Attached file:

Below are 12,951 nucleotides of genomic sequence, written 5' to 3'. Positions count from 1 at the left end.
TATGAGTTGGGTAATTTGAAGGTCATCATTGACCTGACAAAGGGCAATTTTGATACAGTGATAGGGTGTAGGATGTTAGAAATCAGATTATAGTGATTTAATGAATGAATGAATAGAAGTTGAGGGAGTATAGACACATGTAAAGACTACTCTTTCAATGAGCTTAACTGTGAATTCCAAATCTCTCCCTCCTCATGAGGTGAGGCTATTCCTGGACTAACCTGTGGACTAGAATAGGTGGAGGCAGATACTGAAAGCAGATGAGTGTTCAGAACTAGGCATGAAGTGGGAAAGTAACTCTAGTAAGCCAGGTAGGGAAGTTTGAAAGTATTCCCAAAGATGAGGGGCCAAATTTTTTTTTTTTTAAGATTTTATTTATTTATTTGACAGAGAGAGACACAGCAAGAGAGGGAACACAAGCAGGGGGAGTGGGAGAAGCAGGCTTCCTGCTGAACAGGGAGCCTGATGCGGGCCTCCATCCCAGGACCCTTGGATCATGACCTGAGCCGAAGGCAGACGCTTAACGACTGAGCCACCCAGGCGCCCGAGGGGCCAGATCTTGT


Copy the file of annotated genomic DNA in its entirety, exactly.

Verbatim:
Below are 12,951 nucleotides of genomic sequence, written 5' to 3'. Positions count from 1 at the left end.
TATGAGTTGGGTAATTTGAAGGTCATCATTGACCTGACAAAGGGCAATTTTGATACAGTGATAGGGTGTAGGATGTTAGAAATCAGATTATAGTGATTTAATGAATGAATGAATAGAAGTTGAGGGAGTATAGACACATGTAAAGACTACTCTTTCAATGAGCTTAACTGTGAATTCCAAATCTCTCCCTCCTCATGAGGTGAGGCTATTCCTGGACTAACCTGTGGACTAGAATAGGTGGAGGCAGATACTGAAAGCAGATGAGTGTTCAGAACTAGGCATGAAGTGGGAAAGTAACTCTAGTAAGCCAGGTAGGGAAGTTTGAAAGTATTCCCAAAGATGAGGGGCCAAATTTTTTTTTTTTTAAGATTTTATTTATTTATTTGACAGAGAGAGACACAGCAAGAGAGGGAACACAAGCAGGGGGAGTGGGAGAAGCAGGCTTCCTGCTGAACAGGGAGCCTGATGCGGGCCTCCATCCCAGGACCCTTGGATCATGACCTGAGCCGAAGGCAGACGCTTAACGACTGAGCCACCCAGGCGCCCGAGGGGCCAGATCTTGT